The English Major at MUW offers students a wide range of classes in English, American, and World Literature and considerable flexibility when choosing requirements and electives.
Beyond the survey courses, our offerings in English literature range from single author classes on Chaucer, Shakespeare, Spencer, and Milton to period classes in Renaissance Drama, Restoration and 18th Century, Gothic, Romantic, Victorian, and Twentieth Century. American offerings include Early and Late Nineteenth Century, African-American Literature, Twentieth-Century Fiction, and Literature of the South. World Literature offerings include Greek and Roman Mythology and Literature in the Postcolonial World. Other courses that cross national boundaries include Images of Women in Literature, Images of Women in Medieval Literature, Adolescent and Children’s Literature, Modern Poetry, Contemporary Poetry, and Twentieth Century Drama. Special Topics, Seminars, and Internships are also available, as are advanced writing courses and courses in linguistics, the history of the language, and literary theory.
Requirements for the English major are meant to be flexible to allow students to tailor their degree to their interests and goals. All students take a full literature survey sequence (Early and Late) as part of their general education curriculum; one course in Shakespeare; one course in Advanced Grammar, Literary Theory, or History and Structure of the English Language; one advanced writing course; and English Capstone. These required courses help the program ensure that every student is exposed to the core ideas of the English curriculum. Beyond the required courses, students take four literature electives of their choice and two electives in literature, writing, theory, or TESL. Students engage in literary scholarship in all upper-level classes and learn to analyze and interpret works in different genres. Students interested in creative writing may add the Creative Writing Concentration and students interested in teaching English may earn Secondary Education Certification. The English department also offers a TESOL Certification Program.
Student Comments On Their Experience as an English Major
"The department here has been a great help. The quality of the program has made me an excellent thinker and writer."
"The smaller class size results in more personal attention and an increased ability to take side road discussions in class."
"The discussion classes [have been my most valuable experience]. I learn a lot from what other students say."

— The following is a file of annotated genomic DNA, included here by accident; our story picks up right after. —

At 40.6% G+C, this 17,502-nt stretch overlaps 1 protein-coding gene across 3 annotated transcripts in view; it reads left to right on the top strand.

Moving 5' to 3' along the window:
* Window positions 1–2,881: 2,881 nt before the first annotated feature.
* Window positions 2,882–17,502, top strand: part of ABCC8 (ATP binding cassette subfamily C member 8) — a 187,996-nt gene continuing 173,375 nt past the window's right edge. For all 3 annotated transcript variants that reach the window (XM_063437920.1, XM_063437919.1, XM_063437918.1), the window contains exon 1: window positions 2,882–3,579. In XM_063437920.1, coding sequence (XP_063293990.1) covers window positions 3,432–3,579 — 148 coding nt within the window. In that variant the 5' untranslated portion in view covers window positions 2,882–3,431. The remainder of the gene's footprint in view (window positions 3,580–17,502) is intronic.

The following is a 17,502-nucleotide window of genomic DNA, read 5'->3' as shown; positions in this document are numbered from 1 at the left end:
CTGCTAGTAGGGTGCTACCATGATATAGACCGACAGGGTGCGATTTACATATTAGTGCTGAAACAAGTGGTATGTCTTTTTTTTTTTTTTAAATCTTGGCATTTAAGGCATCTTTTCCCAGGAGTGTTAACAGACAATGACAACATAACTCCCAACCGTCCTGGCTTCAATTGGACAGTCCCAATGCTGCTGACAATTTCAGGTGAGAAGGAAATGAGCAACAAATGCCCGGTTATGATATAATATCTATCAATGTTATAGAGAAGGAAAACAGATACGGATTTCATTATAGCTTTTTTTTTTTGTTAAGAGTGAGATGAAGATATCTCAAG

"The small Southern Lit. Class I took this summer [was my most valuable experience]. The format was more discussion, so we had to analyze more on our own and the professor just directed us. I learned more."
"I have developed great relationships with the staff here. I have also learned to trust and appreciate my work and the work of my peers."
An Alumna Comments on the Value of her English Degree
"Tell your English majors that the business world will welcome them (and their writing and grammar skills) with wide open arms. There's a lot of change going on in the advertising/marketing industry right now, thanks to social media and search engine marketing--and quite of bit of this work revolves around words and writing. I've gone from advertising copy editor (proofing ads, etc.) to "interactive writer," which is a fancy way of saying I write "search engine optimized" copy for websites and social media, all thanks to my background in English and my capacity to read, comprehend, and write. Skills learned from writing research papers and the fun that can be had in creative writing are *very* useful in Web writing, and if one has background in website building/coding, even better! (A marketing class or two wouldn't hurt either.)"
Stefani Sloma, Master of Letters in Publishing, University of Stirling, Scotland, UK, 2013.
But Can I Get a Job?
An English major is an excellent preparation for many careers. It fits in well with MUW’s liberal arts core and helps students develop strong skills in writing, communication, and analysis. Some obvious career paths for English majors are in magazine or book publishing, editing, copy editing,or technical writing. Corporate or small business managers often cite writing and communication skills as the ones they look for. Work in the pubic sector for non-profit or government agencies may also be a option. English can be a good major for students interested in law school (see the Pre-Law Emphasis) or in graduate school in English or related fields such as Folklore, Comparative Literature, or Women’s Studies. Here are a few places online where you can find out more about Careers in English